This is a great opportunity to learn more about the geospatial field, meet some of the top names in the industry, and explore job possibilities; you are encouraged to bring your resumé as a special area will be set aside for resumé postings.  In addition, the ASPRS Student Advisory Council has organized some great events and informal evenings out for students during the conference.   (Note: volunteers are responsible for all other expenses including travel, accommodations and meals.)
If you are interested in volunteering with us, fill out the electronic application here and submit!https://docs.google.com/forms/d/1IBmnefiBSeW7TGUpbu9Q9sy2b2Yl0eF4Cxf3vp_pJWc/viewform
Apply to attend the Pecora 19 Symposium in conjunction with the Joint Symposium of ISPRS Technical Commission I and IAG Commission 4 for FREE as a Student Volunteer!
Also, see the description of Volunteer Tasks and visit the Volunteer webpage here:http://pecora.asprs.org/volunteer_information.php.  All applications must be submitted electronically.

Posted in Conferences and Seminars, Education, Networking, Remote Sensing | Leave a comment

Hurricane-Proof Drones Are the Storm Chasers of Tomorrow

By April Reese | September 8, 2014 12:11 pm

When Hurricane Katrina bore down on New Orleans in August of 2005, federal officials couldn’t predict how it would behave with any real certainty until two days before landfall. Next time, their fortune-telling is likely to be far more accurate, thanks to a new type of hurricane-proof data-gathering drone now in development.

Current hurricane-hunting planes gather data on winds, pressure, precipitation and temperature, but they can’t fly below about 5,000 feet because of extreme turbulence. Dropsondes, small cylindrical sensors that can be dropped from a plane, only provide a few minutes’ worth of data before falling into the ocean.

A new unmanned aerial vehicle, however, will go where no machine has gone before: the poorly understood, low-lying guts of a storm.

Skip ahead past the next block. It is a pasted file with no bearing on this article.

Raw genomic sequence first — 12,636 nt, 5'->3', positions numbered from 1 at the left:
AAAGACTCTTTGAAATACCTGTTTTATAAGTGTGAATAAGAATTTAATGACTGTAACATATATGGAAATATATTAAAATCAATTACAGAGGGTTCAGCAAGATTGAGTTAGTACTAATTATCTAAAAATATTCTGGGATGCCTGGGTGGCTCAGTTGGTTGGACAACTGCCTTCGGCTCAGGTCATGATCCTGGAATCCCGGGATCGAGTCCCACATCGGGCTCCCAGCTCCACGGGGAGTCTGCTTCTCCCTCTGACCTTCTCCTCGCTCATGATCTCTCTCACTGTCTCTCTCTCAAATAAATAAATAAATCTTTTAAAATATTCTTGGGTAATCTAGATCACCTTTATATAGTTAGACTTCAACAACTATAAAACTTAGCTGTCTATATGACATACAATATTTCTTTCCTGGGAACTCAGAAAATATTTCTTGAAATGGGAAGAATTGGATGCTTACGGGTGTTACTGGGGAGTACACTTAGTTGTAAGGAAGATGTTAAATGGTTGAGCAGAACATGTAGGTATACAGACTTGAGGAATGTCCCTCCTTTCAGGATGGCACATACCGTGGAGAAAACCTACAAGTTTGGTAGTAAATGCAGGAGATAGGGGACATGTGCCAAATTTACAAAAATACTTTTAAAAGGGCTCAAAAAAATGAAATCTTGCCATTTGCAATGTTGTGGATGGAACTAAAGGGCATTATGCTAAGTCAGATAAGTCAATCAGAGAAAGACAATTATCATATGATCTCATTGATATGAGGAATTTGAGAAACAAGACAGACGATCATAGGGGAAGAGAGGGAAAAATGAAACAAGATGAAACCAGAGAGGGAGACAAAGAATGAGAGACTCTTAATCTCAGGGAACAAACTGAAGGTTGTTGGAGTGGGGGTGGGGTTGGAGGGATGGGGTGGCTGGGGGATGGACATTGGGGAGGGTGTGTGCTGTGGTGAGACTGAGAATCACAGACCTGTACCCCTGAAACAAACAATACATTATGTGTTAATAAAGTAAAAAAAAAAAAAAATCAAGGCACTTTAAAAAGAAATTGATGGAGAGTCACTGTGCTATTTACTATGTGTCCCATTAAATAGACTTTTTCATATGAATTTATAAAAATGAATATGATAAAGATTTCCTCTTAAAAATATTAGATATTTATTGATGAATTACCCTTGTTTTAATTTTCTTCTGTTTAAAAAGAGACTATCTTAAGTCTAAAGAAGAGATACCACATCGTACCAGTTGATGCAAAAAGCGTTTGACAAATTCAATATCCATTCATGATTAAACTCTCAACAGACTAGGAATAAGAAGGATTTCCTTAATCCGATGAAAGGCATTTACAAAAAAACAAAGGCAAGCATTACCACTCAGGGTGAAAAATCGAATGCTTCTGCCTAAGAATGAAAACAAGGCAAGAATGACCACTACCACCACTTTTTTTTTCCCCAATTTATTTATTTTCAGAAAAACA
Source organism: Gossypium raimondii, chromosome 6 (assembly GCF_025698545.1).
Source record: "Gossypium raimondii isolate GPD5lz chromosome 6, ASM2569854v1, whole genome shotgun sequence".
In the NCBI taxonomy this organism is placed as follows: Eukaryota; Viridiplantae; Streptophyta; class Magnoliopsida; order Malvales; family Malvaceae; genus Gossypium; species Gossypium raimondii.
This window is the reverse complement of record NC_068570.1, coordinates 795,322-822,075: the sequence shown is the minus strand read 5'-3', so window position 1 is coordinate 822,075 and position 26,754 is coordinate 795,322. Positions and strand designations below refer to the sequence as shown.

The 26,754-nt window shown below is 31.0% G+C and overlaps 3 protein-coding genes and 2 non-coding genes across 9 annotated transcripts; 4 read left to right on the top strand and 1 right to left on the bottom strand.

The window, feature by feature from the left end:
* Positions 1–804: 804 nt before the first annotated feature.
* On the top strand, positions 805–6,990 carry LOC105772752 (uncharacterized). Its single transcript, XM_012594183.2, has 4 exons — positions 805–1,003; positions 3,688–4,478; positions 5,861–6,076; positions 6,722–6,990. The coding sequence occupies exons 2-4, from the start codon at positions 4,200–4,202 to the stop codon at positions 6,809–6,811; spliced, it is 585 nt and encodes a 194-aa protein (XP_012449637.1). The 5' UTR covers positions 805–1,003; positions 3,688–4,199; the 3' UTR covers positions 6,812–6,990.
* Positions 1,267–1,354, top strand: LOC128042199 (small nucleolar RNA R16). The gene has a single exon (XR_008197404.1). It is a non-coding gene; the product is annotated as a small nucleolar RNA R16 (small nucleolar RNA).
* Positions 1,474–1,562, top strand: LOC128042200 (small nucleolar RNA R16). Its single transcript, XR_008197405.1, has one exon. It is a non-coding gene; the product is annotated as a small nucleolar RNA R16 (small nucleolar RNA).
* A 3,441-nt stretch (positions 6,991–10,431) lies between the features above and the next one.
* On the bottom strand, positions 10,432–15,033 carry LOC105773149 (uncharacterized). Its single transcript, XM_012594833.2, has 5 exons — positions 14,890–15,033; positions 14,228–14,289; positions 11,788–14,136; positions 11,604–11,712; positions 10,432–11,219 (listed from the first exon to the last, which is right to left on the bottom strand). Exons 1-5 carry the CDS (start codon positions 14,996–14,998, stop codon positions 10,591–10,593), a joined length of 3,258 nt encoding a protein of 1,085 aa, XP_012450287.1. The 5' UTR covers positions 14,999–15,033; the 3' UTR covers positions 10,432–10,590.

Storm Suveillance

The UAV, dubbed the Coyote, is a winged, 7-pound drone designed to be dropped from a plane and then slowly descend all the way through the core of a storm. Originally developed by the Navy for military surveillance, the hurricane-sensing version of the Coyote employs various sensors and a GPS device to transmit real-time data to the National Oceanic and Atmospheric Administration’s Hurricane Research Division. These data will allow scientists to better understand how storms intensify — and also to provide more accurate predictions about the storm’s path.

“They’re filling some critical gaps in our knowledge,” said meteorologist Sharan Majumdar, especially since a hurricane’s structure can change within hours. “Our hope is to be able to make better predictions about the impacts of hurricanes.” A hurricane’s structure changes hour by hour, he added. (See below for video of how the Coyote works.)

NASA researchers are also testing another type of drone that gleans data from above and around a storm. The Hurricane and Severe Storm Sentinel, or HS3, project uses two unmanned Global Hawks, which look like small planes, to investigate how hurricanes form. That project is in the final year of a three-year trial.


Life-Saving Drones

The data collected by the new drones can help local officials prepare for hurricanes farther in advance, when they’re still a ways offshore. If today’s hurricane prediction technology had been around when Katrina began gaining steam, Majumdar said, “there likely would have been better data on the strength of Katrina, and there likely would have been considerably less loss of life.” Katrina killed at least 1,800 people and flattened large swaths of New Orleans.

With climate change experts warning of stronger hurricanes to come, the need for such potentially life-saving tools is only becoming more urgent.

There’s just one paradoxical problem in perfecting the new technology: Hurricane season has been uneventful this year. While that’s good news for communities in storm-prone regions like the Gulf of Mexico and the Atlantic coast, it means hurricane researchers will probably have to wait until next year to put the Coyote to a real-world test.

Posted in Climate Change, GIS News and Information, Remote Sensing, Thoughts on Geospatial | Leave a comment

UCSF, Google Earth Engine Making Maps to Predict Malaria – See more at: https://www.sensorsandsystems.com/news/top-stories/environment/34834-ucsf-google-earth-engine-making-maps-to-predict-malaria

Written by UCSF Published: 10 September 2014